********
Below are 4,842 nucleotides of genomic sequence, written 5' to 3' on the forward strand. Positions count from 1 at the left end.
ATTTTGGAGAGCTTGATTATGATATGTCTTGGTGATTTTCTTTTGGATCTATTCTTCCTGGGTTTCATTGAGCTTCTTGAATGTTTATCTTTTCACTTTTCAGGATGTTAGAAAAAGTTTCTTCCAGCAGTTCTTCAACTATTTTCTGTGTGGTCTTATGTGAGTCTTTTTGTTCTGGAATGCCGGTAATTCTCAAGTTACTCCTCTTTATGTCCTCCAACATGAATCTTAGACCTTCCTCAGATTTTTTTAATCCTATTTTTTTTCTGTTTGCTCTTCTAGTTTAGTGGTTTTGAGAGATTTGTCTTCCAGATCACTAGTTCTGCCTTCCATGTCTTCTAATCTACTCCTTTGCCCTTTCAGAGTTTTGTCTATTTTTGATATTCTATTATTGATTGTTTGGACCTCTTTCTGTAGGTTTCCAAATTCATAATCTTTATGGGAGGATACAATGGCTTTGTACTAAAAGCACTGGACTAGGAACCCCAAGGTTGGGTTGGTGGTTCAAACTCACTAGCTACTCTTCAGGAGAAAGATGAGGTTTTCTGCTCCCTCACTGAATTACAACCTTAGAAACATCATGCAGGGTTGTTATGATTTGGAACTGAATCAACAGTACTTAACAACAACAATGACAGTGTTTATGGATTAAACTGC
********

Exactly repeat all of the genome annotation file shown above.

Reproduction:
Below are 4,842 nucleotides of genomic sequence, written 5' to 3' on the forward strand. Positions count from 1 at the left end.
ATTTTGGAGAGCTTGATTATGATATGTCTTGGTGATTTTCTTTTGGATCTATTCTTCCTGGGTTTCATTGAGCTTCTTGAATGTTTATCTTTTCACTTTTCAGGATGTTAGAAAAAGTTTCTTCCAGCAGTTCTTCAACTATTTTCTGTGTGGTCTTATGTGAGTCTTTTTGTTCTGGAATGCCGGTAATTCTCAAGTTACTCCTCTTTATGTCCTCCAACATGAATCTTAGACCTTCCTCAGATTTTTTTAATCCTATTTTTTTTCTGTTTGCTCTTCTAGTTTAGTGGTTTTGAGAGATTTGTCTTCCAGATCACTAGTTCTGCCTTCCATGTCTTCTAATCTACTCCTTTGCCCTTTCAGAGTTTTGTCTATTTTTGATATTCTATTATTGATTGTTTGGACCTCTTTCTGTAGGTTTCCAAATTCATAATCTTTATGGGAGGATACAATGGCTTTGTACTAAAAGCACTGGACTAGGAACCCCAAGGTTGGGTTGGTGGTTCAAACTCACTAGCTACTCTTCAGGAGAAAGATGAGGTTTTCTGCTCCCTCACTGAATTACAACCTTAGAAACATCATGCAGGGTTGTTATGATTTGGAACTGAATCAACAGTACTTAACAACAACAATGACAGTGTTTATGGATTAAACTGC